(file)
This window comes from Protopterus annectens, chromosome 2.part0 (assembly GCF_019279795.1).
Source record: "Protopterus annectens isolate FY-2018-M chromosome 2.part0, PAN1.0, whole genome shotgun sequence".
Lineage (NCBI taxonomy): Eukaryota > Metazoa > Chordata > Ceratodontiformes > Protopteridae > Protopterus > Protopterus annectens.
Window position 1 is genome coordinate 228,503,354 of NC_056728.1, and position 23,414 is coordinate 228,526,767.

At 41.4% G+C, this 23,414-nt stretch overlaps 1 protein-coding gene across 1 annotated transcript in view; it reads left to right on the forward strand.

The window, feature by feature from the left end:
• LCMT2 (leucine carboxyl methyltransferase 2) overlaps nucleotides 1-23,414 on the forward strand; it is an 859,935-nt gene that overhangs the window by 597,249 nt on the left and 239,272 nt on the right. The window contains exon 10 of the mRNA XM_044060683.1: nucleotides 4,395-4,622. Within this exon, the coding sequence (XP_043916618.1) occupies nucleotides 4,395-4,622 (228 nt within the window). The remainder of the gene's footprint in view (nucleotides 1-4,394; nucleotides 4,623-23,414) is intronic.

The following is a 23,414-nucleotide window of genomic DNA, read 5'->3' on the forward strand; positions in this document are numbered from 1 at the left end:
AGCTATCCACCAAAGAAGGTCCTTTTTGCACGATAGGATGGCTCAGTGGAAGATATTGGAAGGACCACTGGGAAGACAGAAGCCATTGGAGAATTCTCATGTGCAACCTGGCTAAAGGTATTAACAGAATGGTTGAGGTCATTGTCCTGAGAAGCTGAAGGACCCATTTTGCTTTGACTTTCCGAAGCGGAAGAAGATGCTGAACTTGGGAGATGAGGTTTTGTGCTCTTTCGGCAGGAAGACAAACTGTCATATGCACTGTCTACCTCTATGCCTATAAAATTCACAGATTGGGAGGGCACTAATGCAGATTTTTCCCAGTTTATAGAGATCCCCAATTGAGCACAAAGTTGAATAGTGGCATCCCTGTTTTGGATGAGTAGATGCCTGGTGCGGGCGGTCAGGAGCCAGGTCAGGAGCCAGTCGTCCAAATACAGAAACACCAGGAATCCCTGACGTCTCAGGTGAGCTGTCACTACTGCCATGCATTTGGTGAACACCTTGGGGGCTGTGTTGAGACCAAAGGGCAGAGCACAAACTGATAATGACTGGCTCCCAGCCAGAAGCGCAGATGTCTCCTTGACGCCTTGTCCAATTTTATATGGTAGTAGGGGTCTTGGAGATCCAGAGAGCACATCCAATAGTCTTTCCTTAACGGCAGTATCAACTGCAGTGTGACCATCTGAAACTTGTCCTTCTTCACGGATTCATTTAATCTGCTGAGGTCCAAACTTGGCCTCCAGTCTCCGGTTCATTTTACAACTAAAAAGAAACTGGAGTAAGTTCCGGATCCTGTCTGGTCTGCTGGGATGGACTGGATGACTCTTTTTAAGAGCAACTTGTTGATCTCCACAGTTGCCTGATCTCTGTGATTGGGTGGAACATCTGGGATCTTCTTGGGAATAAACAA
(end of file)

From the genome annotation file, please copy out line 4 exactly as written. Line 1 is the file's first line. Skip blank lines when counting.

Window position 1 is genome coordinate 228,503,354 of NC_056728.1, and position 23,414 is coordinate 228,526,767.